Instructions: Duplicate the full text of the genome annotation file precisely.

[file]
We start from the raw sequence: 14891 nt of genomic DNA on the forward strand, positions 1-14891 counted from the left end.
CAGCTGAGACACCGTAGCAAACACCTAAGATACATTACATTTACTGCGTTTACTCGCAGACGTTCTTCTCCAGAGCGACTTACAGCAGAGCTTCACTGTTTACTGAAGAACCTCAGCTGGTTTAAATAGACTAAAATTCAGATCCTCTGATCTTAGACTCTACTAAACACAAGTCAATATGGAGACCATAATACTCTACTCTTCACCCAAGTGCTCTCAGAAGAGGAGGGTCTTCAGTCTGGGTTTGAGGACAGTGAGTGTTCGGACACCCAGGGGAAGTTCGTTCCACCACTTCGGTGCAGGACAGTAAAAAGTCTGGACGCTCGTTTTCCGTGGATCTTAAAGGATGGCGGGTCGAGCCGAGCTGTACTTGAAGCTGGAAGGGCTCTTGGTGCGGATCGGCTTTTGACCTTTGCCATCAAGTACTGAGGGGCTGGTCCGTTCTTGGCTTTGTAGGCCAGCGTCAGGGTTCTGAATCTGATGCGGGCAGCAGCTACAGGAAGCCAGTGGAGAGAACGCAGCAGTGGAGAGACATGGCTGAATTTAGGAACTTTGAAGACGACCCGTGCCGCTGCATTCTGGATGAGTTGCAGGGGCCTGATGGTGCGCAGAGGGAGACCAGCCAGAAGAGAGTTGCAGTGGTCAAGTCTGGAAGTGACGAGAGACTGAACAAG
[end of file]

We start from the raw sequence: 14891 nt of genomic DNA on the forward strand, positions 1-14891 counted from the left end.
CAGCTGAGACACCGTAGCAAACACCTAAGATACATTACATTTACTGCGTTTACTCGCAGACGTTCTTCTCCAGAGCGACTTACAGCAGAGCTTCACTGTTTACTGAAGAACCTCAGCTGGTTTAAATAGACTAAAATTCAGATCCTCTGATCTTAGACTCTACTAAACACAAGTCAATATGGAGACCATAATACTCTACTCTTCACCCAAGTGCTCTCAGAAGAGGAGGGTCTTCAGTCTGGGTTTGAGGACAGTGAGTGTTCGGACACCCAGGGGAAGTTCGTTCCACCACTTCGGTGCAGGACAGTAAAAAGTCTGGACGCTCGTTTTCCGTGGATCTTAAAGGATGGCGGGTCGAGCCGAGCTGTACTTGAAGCTGGAAGGGCTCTTGGTGCGGATCGGCTTTTGACCTTTGCCATCAAGTACTGAGGGGCTGGTCCGTTCTTGGCTTTGTAGGCCAGCGTCAGGGTTCTGAATCTGATGCGGGCAGCAGCTACAGGAAGCCAGTGGAGAGAACGCAGCAGTGGAGAGACATGGCTGAATTTAGGAACTTTGAAGACGACCCGTGCCGCTGCATTCTGGATGAGTTGCAGGGGCCTGATGGTGCGCAGAGGGAGACCAGCCAGAAGAGAGTTGCAGTGGTCAAGTCTGGAAGTGACGAGAGACTGAACAAG